Newtown, CT – December 22, 2011
Consumers understanding that avoidable complications are costly, ever-improving information on the quality and cost of care, and smart apps that help consumers find the care they need – If these are on your Christmas wish list, then Christmas has come early (and you can ask for more routine things that won't have your family shaking their heads). Last week, our friends at the Consumer-Purchaser Disclosure Project held an audio conference during which Shoshanna Sofaer presented some findings on a project that she, and our good friend Judy Hibbard, have been working on relative to consumer attitudes to cost and quality signals. The upshot is that when presented with a breakdown of episode costs that showed how much of a physician's average cost of caring for a chronic condition was spent on avoidable complications, consumers understood that higher cost was not better quality. That's about 180 degrees from the customary perception that higher costs equal better quality. At the same time, the Commonwealth Fund unveiled a revamped WhyNotTheBest.org site, offering an interactive map that helps consumers and communities understand the variations in quality, and how their area compares with others. And late last week, Aetna announced the acquisition of an application developer that takes the mountains of data held by plans and makes it easy to use by consumers trying to find providers that will give them the care they need.
What this means to you – There's no question that the benefit buy-downs and increases in plan member responsibility for health care costs are awakening the single biggest force in market transformation: the Consumer-patient. And in a world of smart phones and tablets with millions of apps that make pretty much everything easy, the healthcare industry will have to respond and shed its byzantine infrastructure to accomodate a more fluid and adaptive market. And for all this to really work well, we also need payment reform. Why? Because when consumers log onto their app to find a team to manage their chronic conditions, or to operate on their knee, they will demand to know the extent of their financial liability up front, not on the back end when all the FFS bills are paid and they've made dozens of co-payments. And they won't want to pay for avoidable complications and other waste. Bundled payments help power these important consumer decisions, in addition to creating clear clinical and financial boundaries for provider teams. Globalization and the informed consumer have revolutionized every other market, and these forces are upon us in healthcare and should lead to the same results: lower costs and higher quality. What a wonderful present for all US families.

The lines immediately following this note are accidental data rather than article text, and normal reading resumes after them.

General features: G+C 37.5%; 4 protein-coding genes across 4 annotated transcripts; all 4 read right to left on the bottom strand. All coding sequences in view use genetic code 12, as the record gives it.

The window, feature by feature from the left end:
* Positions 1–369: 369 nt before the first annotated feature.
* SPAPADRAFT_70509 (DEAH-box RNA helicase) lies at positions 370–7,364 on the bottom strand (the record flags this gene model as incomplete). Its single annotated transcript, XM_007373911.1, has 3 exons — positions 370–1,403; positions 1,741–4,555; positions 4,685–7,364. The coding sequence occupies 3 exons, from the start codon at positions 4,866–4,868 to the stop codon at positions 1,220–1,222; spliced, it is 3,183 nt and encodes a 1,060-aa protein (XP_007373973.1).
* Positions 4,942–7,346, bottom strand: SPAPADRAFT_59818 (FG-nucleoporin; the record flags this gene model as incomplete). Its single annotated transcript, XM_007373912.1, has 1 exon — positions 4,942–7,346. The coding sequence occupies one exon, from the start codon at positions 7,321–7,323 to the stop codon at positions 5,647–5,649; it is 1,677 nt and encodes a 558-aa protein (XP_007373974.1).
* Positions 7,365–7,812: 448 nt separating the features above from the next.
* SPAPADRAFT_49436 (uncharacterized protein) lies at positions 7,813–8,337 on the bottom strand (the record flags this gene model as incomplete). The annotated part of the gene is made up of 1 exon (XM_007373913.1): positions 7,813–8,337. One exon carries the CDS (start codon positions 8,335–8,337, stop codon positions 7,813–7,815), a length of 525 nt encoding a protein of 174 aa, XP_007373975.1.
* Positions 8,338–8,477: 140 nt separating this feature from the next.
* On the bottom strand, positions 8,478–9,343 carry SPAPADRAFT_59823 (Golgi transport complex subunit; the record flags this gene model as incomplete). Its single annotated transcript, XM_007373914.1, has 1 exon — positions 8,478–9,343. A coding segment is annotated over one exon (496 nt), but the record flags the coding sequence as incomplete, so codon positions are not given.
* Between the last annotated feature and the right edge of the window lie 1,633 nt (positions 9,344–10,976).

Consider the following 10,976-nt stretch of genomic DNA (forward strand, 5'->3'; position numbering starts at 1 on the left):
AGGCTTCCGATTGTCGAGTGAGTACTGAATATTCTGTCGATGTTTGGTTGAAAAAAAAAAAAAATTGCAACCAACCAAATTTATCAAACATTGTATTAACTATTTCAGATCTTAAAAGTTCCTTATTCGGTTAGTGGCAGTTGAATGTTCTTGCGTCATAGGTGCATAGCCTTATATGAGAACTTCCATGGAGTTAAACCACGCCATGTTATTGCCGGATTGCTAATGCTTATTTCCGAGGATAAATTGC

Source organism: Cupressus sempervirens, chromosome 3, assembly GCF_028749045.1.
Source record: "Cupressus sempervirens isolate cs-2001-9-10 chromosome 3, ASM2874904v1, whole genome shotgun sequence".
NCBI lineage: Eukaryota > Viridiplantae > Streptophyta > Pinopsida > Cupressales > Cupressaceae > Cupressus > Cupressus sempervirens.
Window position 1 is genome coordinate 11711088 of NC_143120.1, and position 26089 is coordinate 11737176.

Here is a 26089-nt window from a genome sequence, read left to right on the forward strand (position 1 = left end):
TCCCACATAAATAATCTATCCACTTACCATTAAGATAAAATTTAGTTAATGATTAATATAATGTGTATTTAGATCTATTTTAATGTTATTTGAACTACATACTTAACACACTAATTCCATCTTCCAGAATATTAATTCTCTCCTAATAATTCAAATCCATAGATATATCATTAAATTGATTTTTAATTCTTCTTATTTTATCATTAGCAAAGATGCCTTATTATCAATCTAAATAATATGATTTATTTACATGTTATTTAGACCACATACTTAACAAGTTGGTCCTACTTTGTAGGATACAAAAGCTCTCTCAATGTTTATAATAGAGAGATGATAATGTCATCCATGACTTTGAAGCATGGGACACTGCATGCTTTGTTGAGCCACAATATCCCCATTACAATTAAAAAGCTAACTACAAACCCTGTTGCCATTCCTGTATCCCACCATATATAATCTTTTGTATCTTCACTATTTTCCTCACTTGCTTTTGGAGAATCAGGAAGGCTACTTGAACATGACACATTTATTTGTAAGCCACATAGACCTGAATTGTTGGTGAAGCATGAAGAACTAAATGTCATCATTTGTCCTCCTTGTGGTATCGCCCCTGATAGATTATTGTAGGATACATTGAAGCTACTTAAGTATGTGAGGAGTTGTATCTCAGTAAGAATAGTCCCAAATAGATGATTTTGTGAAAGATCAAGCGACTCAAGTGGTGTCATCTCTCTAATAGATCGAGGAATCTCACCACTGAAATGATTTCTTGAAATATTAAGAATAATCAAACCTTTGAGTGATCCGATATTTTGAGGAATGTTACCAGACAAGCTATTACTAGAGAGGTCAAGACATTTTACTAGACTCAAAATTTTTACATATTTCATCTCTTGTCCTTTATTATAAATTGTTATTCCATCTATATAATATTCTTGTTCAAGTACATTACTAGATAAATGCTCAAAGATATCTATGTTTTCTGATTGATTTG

Francois de Brantes
Health Care Incentives Improvement Institute, Inc.